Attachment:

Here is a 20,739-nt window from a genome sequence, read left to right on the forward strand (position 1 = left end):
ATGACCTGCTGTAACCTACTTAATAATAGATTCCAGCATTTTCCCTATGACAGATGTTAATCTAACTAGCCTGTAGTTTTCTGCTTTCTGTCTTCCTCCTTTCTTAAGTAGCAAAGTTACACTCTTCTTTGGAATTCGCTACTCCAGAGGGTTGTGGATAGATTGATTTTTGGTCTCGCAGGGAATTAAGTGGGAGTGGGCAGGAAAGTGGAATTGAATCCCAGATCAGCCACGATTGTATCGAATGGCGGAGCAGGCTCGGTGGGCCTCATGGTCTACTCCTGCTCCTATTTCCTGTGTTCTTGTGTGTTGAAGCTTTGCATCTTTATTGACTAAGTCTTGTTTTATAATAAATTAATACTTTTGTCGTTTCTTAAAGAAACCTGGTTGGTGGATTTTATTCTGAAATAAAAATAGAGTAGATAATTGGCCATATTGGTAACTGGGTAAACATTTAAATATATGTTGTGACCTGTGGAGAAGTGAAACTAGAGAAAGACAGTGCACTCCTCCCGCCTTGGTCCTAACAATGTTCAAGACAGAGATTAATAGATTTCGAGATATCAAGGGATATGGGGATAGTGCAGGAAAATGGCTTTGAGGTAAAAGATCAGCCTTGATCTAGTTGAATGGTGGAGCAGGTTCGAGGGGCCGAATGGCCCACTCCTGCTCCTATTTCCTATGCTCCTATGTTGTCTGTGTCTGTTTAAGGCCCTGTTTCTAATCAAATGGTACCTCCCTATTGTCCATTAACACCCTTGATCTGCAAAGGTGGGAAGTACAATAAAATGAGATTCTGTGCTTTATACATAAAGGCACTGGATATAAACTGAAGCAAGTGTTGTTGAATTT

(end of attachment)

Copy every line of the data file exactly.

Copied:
Here is a 20,739-nt window from a genome sequence, read left to right on the forward strand (position 1 = left end):
ATGACCTGCTGTAACCTACTTAATAATAGATTCCAGCATTTTCCCTATGACAGATGTTAATCTAACTAGCCTGTAGTTTTCTGCTTTCTGTCTTCCTCCTTTCTTAAGTAGCAAAGTTACACTCTTCTTTGGAATTCGCTACTCCAGAGGGTTGTGGATAGATTGATTTTTGGTCTCGCAGGGAATTAAGTGGGAGTGGGCAGGAAAGTGGAATTGAATCCCAGATCAGCCACGATTGTATCGAATGGCGGAGCAGGCTCGGTGGGCCTCATGGTCTACTCCTGCTCCTATTTCCTGTGTTCTTGTGTGTTGAAGCTTTGCATCTTTATTGACTAAGTCTTGTTTTATAATAAATTAATACTTTTGTCGTTTCTTAAAGAAACCTGGTTGGTGGATTTTATTCTGAAATAAAAATAGAGTAGATAATTGGCCATATTGGTAACTGGGTAAACATTTAAATATATGTTGTGACCTGTGGAGAAGTGAAACTAGAGAAAGACAGTGCACTCCTCCCGCCTTGGTCCTAACAATGTTCAAGACAGAGATTAATAGATTTCGAGATATCAAGGGATATGGGGATAGTGCAGGAAAATGGCTTTGAGGTAAAAGATCAGCCTTGATCTAGTTGAATGGTGGAGCAGGTTCGAGGGGCCGAATGGCCCACTCCTGCTCCTATTTCCTATGCTCCTATGTTGTCTGTGTCTGTTTAAGGCCCTGTTTCTAATCAAATGGTACCTCCCTATTGTCCATTAACACCCTTGATCTGCAAAGGTGGGAAGTACAATAAAATGAGATTCTGTGCTTTATACATAAAGGCACTGGATATAAACTGAAGCAAGTGTTGTTGAATTT